“Having the opportunity to get behind the remote controller and trying out the technology first hand can enrich the customer experience. When people understand how it works or how easy it is to fly, they will discover what this technology can do for them and see a whole new world of possibilities.”

Images courtesy of DJI

In addition to its general sessions, which will allow members of the public to drop by and try their hand at flying drones, the arena will also offer private hire, including corporate events. For some companies, then, drone flying could become the new golf.

There will also be regular events, allowing pros to compete against one another, and drone training, in the form of DJI’s New Pilot Experience Program, for newcomers.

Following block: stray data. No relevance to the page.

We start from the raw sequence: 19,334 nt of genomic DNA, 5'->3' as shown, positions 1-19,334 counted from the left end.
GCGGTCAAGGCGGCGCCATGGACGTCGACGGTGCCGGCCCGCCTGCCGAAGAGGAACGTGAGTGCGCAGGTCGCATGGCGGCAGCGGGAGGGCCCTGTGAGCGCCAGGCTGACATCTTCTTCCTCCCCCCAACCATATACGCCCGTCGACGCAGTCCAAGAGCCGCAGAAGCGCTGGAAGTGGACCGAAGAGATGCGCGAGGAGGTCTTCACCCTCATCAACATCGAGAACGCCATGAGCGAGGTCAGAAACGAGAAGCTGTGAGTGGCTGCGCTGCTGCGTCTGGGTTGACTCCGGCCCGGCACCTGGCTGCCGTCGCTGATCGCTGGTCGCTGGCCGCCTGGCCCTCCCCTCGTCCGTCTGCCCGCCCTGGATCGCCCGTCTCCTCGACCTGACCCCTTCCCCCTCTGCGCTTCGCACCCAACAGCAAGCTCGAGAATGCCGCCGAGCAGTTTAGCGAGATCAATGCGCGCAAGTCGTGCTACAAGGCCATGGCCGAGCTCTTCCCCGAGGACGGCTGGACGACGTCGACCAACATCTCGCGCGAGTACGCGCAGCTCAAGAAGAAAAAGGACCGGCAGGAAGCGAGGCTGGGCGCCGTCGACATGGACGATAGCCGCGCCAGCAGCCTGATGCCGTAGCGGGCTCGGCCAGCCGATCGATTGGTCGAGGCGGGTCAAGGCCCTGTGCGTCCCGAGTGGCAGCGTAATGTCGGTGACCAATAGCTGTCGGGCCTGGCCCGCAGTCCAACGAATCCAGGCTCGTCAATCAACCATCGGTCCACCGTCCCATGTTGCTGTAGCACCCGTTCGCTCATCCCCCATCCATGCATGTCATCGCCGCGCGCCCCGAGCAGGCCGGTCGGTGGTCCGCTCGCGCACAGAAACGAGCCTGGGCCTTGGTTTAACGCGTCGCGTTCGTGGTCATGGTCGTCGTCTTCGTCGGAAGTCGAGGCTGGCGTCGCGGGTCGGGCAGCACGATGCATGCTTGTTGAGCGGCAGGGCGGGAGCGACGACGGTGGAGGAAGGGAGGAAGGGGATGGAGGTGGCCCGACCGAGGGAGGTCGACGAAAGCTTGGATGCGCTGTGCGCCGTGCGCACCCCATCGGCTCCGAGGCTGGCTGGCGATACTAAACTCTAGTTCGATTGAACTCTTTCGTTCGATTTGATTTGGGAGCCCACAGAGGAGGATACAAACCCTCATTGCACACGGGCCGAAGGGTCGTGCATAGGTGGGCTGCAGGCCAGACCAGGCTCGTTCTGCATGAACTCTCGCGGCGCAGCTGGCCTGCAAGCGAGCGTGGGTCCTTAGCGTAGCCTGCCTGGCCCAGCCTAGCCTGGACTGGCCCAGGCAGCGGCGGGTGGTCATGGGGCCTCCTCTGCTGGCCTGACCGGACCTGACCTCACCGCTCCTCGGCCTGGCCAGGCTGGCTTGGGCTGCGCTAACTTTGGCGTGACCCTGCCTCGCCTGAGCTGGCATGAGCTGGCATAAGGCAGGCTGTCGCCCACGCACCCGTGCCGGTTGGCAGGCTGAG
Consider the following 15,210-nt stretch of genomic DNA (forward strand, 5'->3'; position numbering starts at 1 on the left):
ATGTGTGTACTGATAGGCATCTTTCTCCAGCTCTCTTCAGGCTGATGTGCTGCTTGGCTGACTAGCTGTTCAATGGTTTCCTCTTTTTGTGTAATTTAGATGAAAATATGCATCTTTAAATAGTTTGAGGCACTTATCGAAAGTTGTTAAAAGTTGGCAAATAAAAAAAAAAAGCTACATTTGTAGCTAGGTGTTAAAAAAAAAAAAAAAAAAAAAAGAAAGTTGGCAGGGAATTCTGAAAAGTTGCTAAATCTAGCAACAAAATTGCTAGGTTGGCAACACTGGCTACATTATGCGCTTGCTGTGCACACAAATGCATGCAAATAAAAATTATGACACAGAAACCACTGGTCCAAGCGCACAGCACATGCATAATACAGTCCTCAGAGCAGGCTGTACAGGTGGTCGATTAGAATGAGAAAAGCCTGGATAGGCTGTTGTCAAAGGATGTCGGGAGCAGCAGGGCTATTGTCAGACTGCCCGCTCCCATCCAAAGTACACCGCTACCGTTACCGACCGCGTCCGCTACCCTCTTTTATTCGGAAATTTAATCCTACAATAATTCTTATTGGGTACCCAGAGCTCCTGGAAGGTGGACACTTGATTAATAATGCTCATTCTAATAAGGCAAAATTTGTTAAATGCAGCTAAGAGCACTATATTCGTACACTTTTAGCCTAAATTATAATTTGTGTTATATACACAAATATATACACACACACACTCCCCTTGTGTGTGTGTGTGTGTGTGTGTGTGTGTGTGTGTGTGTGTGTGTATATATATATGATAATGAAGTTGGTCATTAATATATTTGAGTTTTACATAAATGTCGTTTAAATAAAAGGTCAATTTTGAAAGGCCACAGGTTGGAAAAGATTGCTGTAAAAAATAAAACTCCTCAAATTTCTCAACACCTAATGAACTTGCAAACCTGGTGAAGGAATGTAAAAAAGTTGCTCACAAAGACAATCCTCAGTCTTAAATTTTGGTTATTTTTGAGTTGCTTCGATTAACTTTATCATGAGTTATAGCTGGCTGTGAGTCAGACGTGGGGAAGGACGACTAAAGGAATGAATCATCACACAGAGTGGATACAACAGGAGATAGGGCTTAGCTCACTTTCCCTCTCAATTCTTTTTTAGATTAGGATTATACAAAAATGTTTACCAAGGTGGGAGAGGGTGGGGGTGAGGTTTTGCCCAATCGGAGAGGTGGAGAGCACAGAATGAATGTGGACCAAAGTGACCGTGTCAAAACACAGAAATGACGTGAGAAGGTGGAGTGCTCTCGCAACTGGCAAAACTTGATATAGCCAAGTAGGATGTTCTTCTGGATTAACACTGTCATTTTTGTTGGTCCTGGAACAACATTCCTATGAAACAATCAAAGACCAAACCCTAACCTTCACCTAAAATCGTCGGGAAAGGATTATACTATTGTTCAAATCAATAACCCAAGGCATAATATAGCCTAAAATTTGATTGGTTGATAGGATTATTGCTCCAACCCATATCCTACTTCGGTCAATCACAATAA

The arena has been launched in partnership with Japan Circuit, a developer of connected technologies, including drones.

“We are extremely excited to partner with DJI to launch the first DJI Arena in Japan,” said Tetsuhiro Sakai, CEO of Japan Circuit.

“Whether you are a skilled drone pilot or someone looking for their first drone, we welcome everyone to come and learn, experience it for themselves, and have fun. The new DJI Arena will not only serve as a gathering place for drone enthusiasts but also help us reach new customers and anyone interested in learning about this incredible technology.”

The arena is the second of its kind to be launched by DJI, with the first located in Yongin, South Korea, and detailed in the video above. .

Having opened in 2016, the area has attracted visitors from around the world, demonstrating serious demand for this type of entertainment space.

If the Tokyo launch goes well, it’s likely DJI will look at rolling out its arena concept to other cities, perhaps even bringing the model to the US and Europe.

For now, however, those who are interested can book time at the Tokyo arena here.